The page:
We rented that house for a year in tony Connecticut. I remember the initial buzz of moving into the beautiful new construction on a large lot in the country. Enormous rooms, hardwood floors, stone fireplace, high-end kitchen appliances and bath fixtures, beautiful trim everywhere. But as the year progressed, I grew disenchanted. The large rooms were impersonal. The location was inconvenient. And with work pressures mounting and the desire for financial independence dawning in my mind, the high rent looked like a drag on our eventual freedom.
If my wife and I could wave a magic wand and suddenly be transported to an upscale, perfectly decorated, three-bedroom green home with no maintenance, we would. But our daily priorities prove that we really don’t care that much. We are happy enough in our pleasantly worn two-bedroom townhome rental. We don’t miss managing renovations or fixing toilets, and we don’t have time for it. Over the years, we’ve found that house remodeling and maintenance are stressful and expensive for us. It’s questionable whether our quality of life would be improved by engaging in any more of it.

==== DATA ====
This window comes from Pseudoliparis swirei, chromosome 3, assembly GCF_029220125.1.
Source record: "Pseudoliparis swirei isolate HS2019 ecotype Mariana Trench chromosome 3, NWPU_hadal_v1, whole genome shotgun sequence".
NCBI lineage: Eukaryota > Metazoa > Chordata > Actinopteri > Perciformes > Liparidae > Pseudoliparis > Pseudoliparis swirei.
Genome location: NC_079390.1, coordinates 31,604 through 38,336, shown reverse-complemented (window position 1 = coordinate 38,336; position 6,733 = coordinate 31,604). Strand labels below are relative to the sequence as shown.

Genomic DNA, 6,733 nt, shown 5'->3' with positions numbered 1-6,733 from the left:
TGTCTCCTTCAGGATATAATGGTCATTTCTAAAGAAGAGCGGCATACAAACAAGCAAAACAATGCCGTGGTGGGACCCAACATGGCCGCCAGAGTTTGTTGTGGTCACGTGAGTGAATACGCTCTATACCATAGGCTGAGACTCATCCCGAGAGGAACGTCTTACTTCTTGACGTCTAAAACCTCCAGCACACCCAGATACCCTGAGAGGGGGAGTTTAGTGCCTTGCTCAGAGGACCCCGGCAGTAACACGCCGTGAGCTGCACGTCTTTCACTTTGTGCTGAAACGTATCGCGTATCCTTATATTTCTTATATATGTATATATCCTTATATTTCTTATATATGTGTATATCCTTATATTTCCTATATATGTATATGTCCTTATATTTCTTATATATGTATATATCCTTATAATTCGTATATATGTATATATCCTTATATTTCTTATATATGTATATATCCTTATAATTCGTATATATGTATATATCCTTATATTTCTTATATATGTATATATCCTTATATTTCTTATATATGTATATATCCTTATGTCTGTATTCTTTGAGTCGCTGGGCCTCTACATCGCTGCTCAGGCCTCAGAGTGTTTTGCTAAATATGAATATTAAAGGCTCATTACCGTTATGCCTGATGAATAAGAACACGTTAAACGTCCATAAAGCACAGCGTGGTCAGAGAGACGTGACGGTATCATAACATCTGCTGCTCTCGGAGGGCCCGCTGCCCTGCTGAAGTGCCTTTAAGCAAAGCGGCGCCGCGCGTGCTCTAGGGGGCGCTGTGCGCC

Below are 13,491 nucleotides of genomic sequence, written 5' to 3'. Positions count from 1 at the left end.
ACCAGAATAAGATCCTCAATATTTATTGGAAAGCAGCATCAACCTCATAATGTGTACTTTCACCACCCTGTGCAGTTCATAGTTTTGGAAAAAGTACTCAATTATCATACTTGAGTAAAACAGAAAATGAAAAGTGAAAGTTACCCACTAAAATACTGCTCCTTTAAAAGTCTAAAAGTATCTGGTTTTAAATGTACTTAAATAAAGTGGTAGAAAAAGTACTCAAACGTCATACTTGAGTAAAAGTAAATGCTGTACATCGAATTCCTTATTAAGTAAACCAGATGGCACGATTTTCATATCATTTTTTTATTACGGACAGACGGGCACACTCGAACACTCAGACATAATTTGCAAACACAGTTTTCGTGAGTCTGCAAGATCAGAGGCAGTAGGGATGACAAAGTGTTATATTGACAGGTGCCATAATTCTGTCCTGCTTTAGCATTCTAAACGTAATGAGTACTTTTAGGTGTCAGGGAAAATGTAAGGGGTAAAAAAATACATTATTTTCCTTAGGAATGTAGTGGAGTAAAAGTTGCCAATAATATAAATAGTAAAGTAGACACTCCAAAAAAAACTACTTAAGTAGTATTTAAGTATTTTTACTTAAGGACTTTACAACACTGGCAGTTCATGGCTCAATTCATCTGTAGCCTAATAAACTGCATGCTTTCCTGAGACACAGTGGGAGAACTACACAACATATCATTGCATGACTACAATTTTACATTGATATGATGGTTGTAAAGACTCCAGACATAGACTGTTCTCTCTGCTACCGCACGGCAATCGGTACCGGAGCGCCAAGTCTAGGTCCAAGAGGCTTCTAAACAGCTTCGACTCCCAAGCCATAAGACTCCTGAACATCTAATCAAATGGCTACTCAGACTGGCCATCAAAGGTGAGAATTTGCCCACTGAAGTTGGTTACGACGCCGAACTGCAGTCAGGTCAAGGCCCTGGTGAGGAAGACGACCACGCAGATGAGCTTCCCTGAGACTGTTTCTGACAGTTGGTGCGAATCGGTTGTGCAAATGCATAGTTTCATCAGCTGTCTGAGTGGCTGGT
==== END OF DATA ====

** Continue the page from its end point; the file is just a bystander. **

I know there are plenty of people out there who can easily drop $10,000 on furniture or $40,000 on a bathroom or kitchen remodel. Not me. I couldn’t possibly get enough enjoyment out of those things to justify the life energy (working hours) I would have to trade for them. I’d rather put some of that money into free time for camping and traveling .